When I was aged 20 years my dad died after a long battle with cancer.

Fast forward 25 years and my niece, aged 19, watched her own dad (my brother-in-law) also succumb to cancer. I felt the visceral pain all over again.

With the Victorian snow falling at record levels for June, I decided to take my niece to Mt Buller for two days. My sister and I have five children between us, and we chose to embed the snow into their lives. Moments like this remind me why.

It has been heart-breaking to watch my sister and her two daughters lose the north star from their family. What words can you offer to sooth their aching grief? People were asking me “what can we do for them?”. All I could say is “show up”.

No big grand gestures required.  Just show up, and often.

The beauty of driving to the snowfields is the road trip. For my niece and I it was an opportunity to talk, laugh, sit in the sadness, eat at small towns on the way, and clap our hands in glee when we see the snow-capped mountains for the first time. During the three hour drive, my hope was that my niece would be transported away from the awful to the amazing, even for a short time.

Because this is my point. Being in the snow reminds you that life is amazing but it can also be awful.

There will be blue bird days (amazing) and white outs with cruddy snow or ice (awful).  There will be the first time watching your children ski a run with you (amazing) and tears and tantrums coaxing them to ski school (awful). There will be the legendary stories of your skills you share with friends at the lodge (amazing) and injuries (awful). There will be quietness on a chairlift amongst the trees (amazing) and a breakdown leaving you stuck on said chairlift (awful).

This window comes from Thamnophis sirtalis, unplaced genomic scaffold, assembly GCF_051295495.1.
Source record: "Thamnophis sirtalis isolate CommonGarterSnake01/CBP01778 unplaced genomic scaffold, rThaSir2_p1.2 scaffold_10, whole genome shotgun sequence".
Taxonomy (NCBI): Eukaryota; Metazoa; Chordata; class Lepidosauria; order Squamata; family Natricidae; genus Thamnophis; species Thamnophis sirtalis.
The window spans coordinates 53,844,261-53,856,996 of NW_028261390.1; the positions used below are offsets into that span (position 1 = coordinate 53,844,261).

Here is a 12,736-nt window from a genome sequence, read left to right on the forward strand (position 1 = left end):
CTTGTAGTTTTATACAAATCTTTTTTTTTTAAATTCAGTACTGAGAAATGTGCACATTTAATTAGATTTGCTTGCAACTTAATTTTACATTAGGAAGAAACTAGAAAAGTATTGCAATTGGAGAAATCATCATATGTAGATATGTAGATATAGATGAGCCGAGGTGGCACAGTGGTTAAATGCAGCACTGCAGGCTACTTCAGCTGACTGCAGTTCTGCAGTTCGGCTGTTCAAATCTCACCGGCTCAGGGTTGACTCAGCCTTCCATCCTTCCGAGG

On our trip if my niece needed any more proof that life can be amazing we even saw a little wombat marching through the snow underneath our chairlift. If she needed reminding of the awful we were soaked down to underwear from a day in the rain. We smelt like wet dogs driving down the mountain. Awful. But then we drove towards a sunset that silenced our chatter. Life was amazing again. Another day was ending and we had made the most of it doing what we loved with someone we loved.

The late Anthony Bourdain said “the journey changes you, it should change you. It leaves marks on your memory, on your consciousness, on your heart and on your body”. This is what a journey to the snow can offer – unforgettable memories and just like life it shifts between the awful and amazing.

Driving my niece home, knowing I was returning her to a house without her dad waiting to ask a million questions about her trip (as he always did after a snow holiday), I hoped that she would find the waves of grief a little easier to withstand knowing her heart had been left with the mark of joy from the snow.

Dame Debra James (aka @bowelbabe) recently died after a long battle with cancer.  She shared this message: “find a life worth enjoying; take risks, love deeply, have no regrets and always, always have rebellious hope”.

Time in the snowfields is a life worth enjoying so if you’re thinking of giving it a try, have no regrets, and you will also be changed.  You might need the rebellious hope for coaxing your children to ski school every day but that’s another lesson for another day…..

How skiing and snowboarding brings mindful life moments